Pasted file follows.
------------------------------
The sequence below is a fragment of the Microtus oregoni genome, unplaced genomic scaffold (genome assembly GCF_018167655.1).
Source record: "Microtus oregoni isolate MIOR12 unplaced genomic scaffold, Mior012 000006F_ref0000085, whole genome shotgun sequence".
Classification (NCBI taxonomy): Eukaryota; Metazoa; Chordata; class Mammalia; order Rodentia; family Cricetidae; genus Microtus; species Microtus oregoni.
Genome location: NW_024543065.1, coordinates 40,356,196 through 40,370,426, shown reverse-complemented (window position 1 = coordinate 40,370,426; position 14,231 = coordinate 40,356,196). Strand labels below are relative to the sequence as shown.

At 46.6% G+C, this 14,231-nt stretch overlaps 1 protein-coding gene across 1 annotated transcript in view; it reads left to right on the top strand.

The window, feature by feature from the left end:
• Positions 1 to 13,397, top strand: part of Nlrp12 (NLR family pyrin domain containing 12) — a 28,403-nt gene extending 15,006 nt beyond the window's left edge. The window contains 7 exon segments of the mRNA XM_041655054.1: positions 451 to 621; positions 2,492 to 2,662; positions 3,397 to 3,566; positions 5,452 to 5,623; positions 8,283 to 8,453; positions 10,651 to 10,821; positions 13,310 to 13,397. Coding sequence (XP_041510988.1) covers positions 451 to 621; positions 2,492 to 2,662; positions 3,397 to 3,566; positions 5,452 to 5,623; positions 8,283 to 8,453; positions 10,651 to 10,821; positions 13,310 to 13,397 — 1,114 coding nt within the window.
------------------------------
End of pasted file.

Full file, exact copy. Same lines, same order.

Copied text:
The sequence below is a fragment of the Microtus oregoni genome, unplaced genomic scaffold (genome assembly GCF_018167655.1).
Source record: "Microtus oregoni isolate MIOR12 unplaced genomic scaffold, Mior012 000006F_ref0000085, whole genome shotgun sequence".
Classification (NCBI taxonomy): Eukaryota; Metazoa; Chordata; class Mammalia; order Rodentia; family Cricetidae; genus Microtus; species Microtus oregoni.
Genome location: NW_024543065.1, coordinates 40,356,196 through 40,370,426, shown reverse-complemented (window position 1 = coordinate 40,370,426; position 14,231 = coordinate 40,356,196). Strand labels below are relative to the sequence as shown.

At 46.6% G+C, this 14,231-nt stretch overlaps 1 protein-coding gene across 1 annotated transcript in view; it reads left to right on the top strand.

The window, feature by feature from the left end:
• Positions 1 to 13,397, top strand: part of Nlrp12 (NLR family pyrin domain containing 12) — a 28,403-nt gene extending 15,006 nt beyond the window's left edge. The window contains 7 exon segments of the mRNA XM_041655054.1: positions 451 to 621; positions 2,492 to 2,662; positions 3,397 to 3,566; positions 5,452 to 5,623; positions 8,283 to 8,453; positions 10,651 to 10,821; positions 13,310 to 13,397. Coding sequence (XP_041510988.1) covers positions 451 to 621; positions 2,492 to 2,662; positions 3,397 to 3,566; positions 5,452 to 5,623; positions 8,283 to 8,453; positions 10,651 to 10,821; positions 13,310 to 13,397 — 1,114 coding nt within the window.